Your personal opinions about what "nobody in their right mind" would or wouldn't do are not the law. There are, depending on where you live, a large number of laws and regulations that govern certain kinds of advice. Some advice is sufficiently specialized that people can rely on it for life and death matters; in those topic areas significant punishments apply to those who give it negligently. The specific topic areas, the licenses involved, and the punishments all depend on your jurisdiction, but the world over, they are very real.
Imagine you live in a place where mechanics who tell you "oh you must fix this right away" when in fact you don't need to could be sued, or mechanics who tell you "you can leave that for a few months" but then you are in an accident could also be sued. (Or fined, or lose their license, or be jailed.) In that world, mechanics would be very careful with their car advice. Your next door neighbour could still say "oh, we had that with our car and we waited 6 months to take of it, no problem" because you would know your neighbour was not a licensed mechanic and therefore wasn't giving what qualifies legally as Automotive Advice, just sharing an opinion.
Things get blurry when you're watching a youtube video, reading a blog, or reading a column in a magazine. Is this person giving you what legally qualifies as Topic Advice (whether that's medical, financial, legal or whatever) or just sharing their opinion? If they are giving Topic Advice they are risking their license, fines, being sued, even jail time if they do so deceptively, carelessly, thoughtlessly, and so on. (And if they don't have a license to risk, there are penalties for doing things that require a license without having that license.) If they are just sharing an opinion, they do not.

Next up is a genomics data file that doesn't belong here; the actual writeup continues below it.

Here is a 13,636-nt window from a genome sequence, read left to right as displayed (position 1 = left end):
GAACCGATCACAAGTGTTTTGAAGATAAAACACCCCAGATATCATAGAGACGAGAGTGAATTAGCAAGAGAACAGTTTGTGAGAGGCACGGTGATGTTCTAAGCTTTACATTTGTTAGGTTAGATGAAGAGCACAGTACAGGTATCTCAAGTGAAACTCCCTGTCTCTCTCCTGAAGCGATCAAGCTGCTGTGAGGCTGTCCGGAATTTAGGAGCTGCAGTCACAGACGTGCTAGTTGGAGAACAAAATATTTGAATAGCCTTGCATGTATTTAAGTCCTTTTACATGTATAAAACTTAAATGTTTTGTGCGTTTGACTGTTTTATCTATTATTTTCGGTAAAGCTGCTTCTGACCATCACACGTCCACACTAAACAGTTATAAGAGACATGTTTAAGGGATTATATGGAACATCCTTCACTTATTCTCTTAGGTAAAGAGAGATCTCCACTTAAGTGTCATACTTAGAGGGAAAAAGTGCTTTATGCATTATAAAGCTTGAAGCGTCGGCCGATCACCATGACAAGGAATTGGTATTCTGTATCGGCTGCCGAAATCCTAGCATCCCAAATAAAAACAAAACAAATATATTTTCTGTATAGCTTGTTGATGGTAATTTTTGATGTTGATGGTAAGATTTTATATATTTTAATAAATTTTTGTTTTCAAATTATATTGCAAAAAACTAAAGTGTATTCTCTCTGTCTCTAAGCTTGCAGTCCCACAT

As a result, people with licenses to lose (and yes, there are licenses and such related to being a Financial Advisor) or who might appear to be such people will issue disclaimers that whatever they are saying is just their random opinion in general and not Topic Advice specific to your situation on which you can rely in a regulatory sense.
Sometimes, this disclaimer is meaningless. Someone tells you the symptoms of a stroke and what to do you if you experience them, you're not going to later say "I don't know, that video did say call 911 but then again they said it wasn't medical advice." But often, this disclaimer is quite useful. This person is telling me about Bitcoin or some stock I've never heard of or some stock exchange I've never heard of while making sure that if I act on their advice, it won't ever cost them any money. Hm. Keep that in mind.